Immigrants, essential on different fronts during COVID

Immigrants, essential on different fronts during COVID

Many of the health sector employees, including doctors and surgeons, are immigrants./File

Photo: CHANDAN KHANNA / . / .

Many of the workers who are on the front lines of work during the pandemic are immigrants. Those born outside the country, many of them in Latin America but also in other continents are essential for the maintenance of the country as revealed by the New American Economy, a bipartisan organization that is advocating for a reform of immigration policy.

From the analysis carried out by this organization, the following can be deduced:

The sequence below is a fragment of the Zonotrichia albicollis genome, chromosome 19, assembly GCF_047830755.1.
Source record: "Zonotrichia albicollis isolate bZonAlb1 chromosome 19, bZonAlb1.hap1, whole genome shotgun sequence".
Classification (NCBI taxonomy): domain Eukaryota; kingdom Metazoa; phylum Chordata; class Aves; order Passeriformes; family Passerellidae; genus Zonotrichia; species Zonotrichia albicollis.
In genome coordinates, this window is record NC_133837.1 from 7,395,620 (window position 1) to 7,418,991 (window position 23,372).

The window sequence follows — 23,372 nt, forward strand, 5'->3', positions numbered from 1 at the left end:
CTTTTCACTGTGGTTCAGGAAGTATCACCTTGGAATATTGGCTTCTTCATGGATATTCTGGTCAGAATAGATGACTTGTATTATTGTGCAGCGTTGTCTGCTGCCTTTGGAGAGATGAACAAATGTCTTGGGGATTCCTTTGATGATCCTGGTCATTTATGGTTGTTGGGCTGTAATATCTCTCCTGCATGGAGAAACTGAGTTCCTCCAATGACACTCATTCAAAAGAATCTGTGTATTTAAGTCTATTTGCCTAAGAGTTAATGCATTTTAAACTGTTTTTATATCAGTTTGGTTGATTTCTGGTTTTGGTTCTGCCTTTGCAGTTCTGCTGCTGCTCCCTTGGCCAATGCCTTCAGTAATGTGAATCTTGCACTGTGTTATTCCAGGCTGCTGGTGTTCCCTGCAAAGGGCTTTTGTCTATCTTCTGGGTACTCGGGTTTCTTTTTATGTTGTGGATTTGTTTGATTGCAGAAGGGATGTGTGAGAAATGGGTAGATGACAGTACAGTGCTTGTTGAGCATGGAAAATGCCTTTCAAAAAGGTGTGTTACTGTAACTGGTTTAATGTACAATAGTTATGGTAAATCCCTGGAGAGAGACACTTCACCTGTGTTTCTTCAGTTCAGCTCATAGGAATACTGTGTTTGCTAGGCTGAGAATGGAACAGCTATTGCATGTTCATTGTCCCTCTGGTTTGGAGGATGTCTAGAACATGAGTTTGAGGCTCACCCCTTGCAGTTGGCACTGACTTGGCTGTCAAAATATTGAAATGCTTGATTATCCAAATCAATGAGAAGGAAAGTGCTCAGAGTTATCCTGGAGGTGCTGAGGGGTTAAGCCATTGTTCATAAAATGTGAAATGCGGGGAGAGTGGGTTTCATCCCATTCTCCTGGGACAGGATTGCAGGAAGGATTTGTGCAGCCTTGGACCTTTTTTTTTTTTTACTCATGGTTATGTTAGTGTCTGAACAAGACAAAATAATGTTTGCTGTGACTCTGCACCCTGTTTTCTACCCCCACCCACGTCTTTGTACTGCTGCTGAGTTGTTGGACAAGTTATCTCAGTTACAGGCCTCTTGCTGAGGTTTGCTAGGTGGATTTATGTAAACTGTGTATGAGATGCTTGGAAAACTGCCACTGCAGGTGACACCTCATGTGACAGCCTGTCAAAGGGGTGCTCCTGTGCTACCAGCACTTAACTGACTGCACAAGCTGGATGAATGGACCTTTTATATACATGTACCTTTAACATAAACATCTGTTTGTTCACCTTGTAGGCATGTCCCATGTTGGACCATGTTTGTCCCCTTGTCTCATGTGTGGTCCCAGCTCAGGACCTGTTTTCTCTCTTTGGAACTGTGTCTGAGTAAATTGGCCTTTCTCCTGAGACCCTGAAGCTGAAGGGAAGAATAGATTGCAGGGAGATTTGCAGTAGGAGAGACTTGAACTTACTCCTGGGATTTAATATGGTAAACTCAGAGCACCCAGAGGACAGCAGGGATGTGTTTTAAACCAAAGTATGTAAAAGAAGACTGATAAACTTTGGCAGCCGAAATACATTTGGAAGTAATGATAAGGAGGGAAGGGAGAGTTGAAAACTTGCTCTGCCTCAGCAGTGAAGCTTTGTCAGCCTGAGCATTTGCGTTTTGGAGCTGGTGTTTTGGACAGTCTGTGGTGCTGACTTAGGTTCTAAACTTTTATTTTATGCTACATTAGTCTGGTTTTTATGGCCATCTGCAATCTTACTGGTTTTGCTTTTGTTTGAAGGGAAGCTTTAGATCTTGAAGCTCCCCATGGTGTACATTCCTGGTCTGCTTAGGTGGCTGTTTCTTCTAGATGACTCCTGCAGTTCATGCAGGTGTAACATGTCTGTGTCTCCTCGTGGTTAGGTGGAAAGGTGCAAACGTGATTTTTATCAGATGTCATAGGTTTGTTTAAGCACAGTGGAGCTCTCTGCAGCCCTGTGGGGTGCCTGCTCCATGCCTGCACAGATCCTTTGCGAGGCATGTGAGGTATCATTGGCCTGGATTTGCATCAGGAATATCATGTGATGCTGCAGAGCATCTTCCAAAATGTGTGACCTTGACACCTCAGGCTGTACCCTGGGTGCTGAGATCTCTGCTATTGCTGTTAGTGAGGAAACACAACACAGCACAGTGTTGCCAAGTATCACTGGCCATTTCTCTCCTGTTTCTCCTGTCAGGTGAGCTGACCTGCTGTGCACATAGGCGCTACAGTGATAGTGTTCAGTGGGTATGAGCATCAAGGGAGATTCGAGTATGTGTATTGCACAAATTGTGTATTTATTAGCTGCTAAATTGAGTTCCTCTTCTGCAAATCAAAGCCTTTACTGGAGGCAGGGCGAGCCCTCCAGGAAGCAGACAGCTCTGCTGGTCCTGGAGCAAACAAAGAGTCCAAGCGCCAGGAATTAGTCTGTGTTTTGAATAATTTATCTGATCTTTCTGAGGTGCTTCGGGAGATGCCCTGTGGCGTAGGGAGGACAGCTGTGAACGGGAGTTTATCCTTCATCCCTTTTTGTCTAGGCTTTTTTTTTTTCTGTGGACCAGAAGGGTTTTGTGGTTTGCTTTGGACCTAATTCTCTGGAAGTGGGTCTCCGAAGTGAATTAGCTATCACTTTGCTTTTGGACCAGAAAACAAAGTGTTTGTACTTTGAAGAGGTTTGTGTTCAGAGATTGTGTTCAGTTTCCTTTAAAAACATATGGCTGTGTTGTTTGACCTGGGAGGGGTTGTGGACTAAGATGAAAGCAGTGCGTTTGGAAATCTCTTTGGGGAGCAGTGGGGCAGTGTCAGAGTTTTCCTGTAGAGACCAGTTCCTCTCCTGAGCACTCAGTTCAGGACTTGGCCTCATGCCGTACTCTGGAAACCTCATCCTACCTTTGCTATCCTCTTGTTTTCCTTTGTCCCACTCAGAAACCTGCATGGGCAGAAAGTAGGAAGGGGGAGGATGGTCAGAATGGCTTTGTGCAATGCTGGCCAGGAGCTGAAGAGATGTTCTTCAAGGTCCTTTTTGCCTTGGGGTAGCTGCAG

Immigrants are key in the biomedical industry. Almost a quarter of workers in the pharmaceutical and healthcare equipment industries are. They are also 15.6% of pharmacy workers. Immigrants are behind the progress in advancing Moderna and Pfizer vaccines. In the health sector they are 16.5% of workers. In the case of those who provide home services, 36.5% are foreigners. Also, 29% of the physicians, 22% of the nursing assistants, almost 16% of the nurses, and 20% of the surgeons were born outside the country. Some 280,000 undocumented immigrants, including 62,600 DACAs who have been abandoned by direct federal aid, have been caring for the sick as nurse aides and home health workers. Immigrants are critical to the functioning of the food chain. One in five workers in the food sector is born outside the country. 29% of the workers in food processing plants are so, 28% of those who work in agriculture and more than 15% between delivery men and supermarket workers.